As designed and envisioned, student loan ombudsmen are government officials tasked with helping borrowers struggling with repaying their student loans.  Among other varied means, they are designed to protect consumers from unfair debt collection practices and help them understand their repayment options. In recent years, a growing number of jurisdictions, including Connecticut, Illinois, and the

This past May, alums of a for-profit program run by the now-defunct Corinthian Colleges, Inc. won a stunning, albeit temporary and partial, victory against the Department of Education: the grant of their motion for a temporary restraining order and preliminary injunction by a magistrate judge sitting on the United States District Court for

The Federal Trade Commission recently reached a settlement agreement with a Los Angeles-based company purporting to offer student loan debt relief services for alleged violations of the FTC Act and the Telemarketing Sales Rule.

The FTC filed a complaint against defendants Salar Tahour and his companies, M&T Financial Group and American Counseling Center Corp., as…

On May 22, Vermont passed the nation’s most expansive data broker legislation in an effort to provide consumers with more information about data brokers, their data collection practices, and consumers’ right to opt out.

The legislation, which in part takes effect on January 1, 2019, defines “data brokers” to mean “a business … that knowingly…

In mid-May 2018, per multiple reports, John Michael “Mick” Mulvaney, the acting director of the Consumer Financial Protection Bureau, announced plans to fold the CFPB’s Office of Students and Young Consumers into its preexisting Office of Financial Education, itself a part of this agency’s Consumer Education and Engagement Division. During this reorganization, the…

As the student loan total keeps climbing and Congress keeps debating what to do, advice from all corners keeps bombarding the nation’s desperate borrowers. Some tout the use of crowdfunding via sites like GoFundMe and Zero Bound; others encourage borrowers to leverage rebate programs; and in some cases, cryptocurrencies have been hyped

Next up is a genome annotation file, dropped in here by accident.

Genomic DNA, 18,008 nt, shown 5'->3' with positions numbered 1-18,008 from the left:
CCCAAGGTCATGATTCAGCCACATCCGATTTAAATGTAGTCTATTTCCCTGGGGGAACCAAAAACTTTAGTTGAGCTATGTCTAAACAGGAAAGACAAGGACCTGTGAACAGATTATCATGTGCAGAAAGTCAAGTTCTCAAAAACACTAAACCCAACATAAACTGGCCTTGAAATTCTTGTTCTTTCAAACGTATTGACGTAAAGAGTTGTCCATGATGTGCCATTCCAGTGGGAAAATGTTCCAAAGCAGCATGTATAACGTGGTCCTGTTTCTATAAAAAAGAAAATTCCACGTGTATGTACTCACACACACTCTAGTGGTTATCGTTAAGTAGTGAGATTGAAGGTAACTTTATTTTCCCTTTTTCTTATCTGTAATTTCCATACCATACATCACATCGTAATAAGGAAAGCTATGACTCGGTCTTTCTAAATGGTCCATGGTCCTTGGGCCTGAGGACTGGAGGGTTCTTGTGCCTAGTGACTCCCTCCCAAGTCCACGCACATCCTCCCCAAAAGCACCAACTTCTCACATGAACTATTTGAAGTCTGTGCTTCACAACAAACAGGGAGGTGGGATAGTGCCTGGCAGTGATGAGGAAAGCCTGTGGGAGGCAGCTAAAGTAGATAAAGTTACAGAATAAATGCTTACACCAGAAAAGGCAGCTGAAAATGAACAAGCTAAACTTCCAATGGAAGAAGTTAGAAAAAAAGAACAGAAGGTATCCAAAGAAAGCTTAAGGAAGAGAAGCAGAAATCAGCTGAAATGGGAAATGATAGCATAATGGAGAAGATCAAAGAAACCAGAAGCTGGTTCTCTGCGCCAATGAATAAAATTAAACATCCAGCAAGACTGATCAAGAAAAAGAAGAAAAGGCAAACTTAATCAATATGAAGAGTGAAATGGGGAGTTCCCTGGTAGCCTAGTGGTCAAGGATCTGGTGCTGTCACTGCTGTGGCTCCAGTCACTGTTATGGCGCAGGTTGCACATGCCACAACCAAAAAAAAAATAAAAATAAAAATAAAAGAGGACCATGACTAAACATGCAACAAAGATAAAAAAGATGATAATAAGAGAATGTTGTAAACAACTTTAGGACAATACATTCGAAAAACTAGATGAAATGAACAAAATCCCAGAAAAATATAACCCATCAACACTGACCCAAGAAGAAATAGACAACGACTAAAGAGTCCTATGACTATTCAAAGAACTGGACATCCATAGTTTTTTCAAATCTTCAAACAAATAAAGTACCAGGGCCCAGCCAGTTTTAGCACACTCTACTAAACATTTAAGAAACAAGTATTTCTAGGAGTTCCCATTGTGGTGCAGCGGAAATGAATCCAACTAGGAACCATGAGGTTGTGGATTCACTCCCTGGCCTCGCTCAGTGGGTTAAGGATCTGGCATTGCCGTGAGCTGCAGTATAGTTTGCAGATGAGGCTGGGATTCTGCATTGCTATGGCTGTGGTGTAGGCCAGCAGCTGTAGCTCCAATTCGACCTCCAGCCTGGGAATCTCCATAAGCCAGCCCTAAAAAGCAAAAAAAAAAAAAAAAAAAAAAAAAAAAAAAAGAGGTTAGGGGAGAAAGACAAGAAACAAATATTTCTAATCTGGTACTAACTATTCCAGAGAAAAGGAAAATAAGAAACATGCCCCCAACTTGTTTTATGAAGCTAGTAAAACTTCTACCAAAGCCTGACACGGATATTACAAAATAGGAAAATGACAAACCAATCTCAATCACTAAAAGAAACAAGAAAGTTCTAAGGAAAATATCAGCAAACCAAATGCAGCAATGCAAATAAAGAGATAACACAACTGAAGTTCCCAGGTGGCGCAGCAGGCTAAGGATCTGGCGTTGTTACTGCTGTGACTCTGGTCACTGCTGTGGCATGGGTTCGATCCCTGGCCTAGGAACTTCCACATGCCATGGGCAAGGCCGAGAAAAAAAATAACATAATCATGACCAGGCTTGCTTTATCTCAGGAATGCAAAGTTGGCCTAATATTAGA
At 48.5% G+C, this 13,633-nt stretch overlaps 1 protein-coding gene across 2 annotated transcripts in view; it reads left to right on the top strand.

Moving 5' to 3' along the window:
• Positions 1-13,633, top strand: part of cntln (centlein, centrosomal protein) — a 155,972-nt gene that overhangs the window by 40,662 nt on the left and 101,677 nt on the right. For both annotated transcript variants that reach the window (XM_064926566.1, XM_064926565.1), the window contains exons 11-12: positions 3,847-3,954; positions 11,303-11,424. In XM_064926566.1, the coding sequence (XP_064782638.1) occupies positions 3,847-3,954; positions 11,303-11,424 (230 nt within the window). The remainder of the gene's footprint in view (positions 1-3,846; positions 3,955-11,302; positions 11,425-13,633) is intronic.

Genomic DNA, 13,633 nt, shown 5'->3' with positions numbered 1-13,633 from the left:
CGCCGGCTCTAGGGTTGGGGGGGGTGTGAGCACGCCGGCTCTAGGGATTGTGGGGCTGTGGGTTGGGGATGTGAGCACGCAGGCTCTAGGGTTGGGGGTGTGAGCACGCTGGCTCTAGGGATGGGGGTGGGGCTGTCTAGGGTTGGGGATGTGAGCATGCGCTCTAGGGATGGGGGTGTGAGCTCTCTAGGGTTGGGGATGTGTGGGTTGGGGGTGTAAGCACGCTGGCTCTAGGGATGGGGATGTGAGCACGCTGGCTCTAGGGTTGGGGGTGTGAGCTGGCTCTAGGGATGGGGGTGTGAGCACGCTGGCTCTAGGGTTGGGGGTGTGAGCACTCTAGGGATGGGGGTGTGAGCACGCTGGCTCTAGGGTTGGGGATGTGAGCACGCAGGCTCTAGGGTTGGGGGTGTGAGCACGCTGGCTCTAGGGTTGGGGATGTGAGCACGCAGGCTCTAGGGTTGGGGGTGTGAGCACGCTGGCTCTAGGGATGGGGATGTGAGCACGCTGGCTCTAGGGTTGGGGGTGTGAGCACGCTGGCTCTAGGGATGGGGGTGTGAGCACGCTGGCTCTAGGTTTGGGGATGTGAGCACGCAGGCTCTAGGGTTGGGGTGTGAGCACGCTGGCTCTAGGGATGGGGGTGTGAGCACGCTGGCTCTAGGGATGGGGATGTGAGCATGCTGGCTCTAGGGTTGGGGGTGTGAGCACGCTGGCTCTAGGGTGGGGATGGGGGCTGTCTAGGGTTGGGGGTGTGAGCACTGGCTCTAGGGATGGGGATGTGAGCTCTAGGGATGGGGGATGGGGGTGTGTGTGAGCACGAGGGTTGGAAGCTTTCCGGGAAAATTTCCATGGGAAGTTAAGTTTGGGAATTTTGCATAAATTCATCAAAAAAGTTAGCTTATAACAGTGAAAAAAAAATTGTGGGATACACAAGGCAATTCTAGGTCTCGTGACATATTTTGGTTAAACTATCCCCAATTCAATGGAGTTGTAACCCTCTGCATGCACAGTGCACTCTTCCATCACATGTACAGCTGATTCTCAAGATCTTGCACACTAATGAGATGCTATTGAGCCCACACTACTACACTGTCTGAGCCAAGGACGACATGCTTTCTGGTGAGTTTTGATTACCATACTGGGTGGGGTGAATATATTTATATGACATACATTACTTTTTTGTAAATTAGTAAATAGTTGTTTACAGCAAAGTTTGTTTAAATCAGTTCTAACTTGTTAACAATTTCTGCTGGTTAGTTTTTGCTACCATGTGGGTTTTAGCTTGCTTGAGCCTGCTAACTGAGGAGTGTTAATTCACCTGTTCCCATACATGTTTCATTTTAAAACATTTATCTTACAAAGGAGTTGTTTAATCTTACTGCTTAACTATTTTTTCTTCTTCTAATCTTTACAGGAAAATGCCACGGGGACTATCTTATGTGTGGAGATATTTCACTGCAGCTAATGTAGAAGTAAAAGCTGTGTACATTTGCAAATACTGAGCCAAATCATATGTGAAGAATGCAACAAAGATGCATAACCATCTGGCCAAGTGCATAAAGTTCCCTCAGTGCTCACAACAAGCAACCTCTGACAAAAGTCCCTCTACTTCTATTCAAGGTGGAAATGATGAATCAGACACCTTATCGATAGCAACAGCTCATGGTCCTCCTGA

On May 31, the Fourth Circuit Court of Appeals affirmed a $150,000 sanctions award against three consumer attorneys and their law firms for bad faith conduct and misrepresentations.

The opinion reads like a detective story and lays out, in the Court’s own words, “a mosaic of half-truths, inconsistencies, mischaracterizations, exaggerations, omissions, evasions, and failures to…

Many employers use background checks when evaluating potential candidates for hire.  They do this for a variety of reasons, from basic due diligence to a desire to avoid negligent hiring claims in the future.  If an employer intends to use this employment background check – often referred to as a consumer report – to take

On May 29, the Ninth Circuit ruled that an end-user’s misuse of reported information does not render a credit reporting agency’s report inaccurate for purposes of liability under the Fair Credit Reporting Act.  The Court affirmed the district court’s grant of summary judgment in the putative class action case brought against a national credit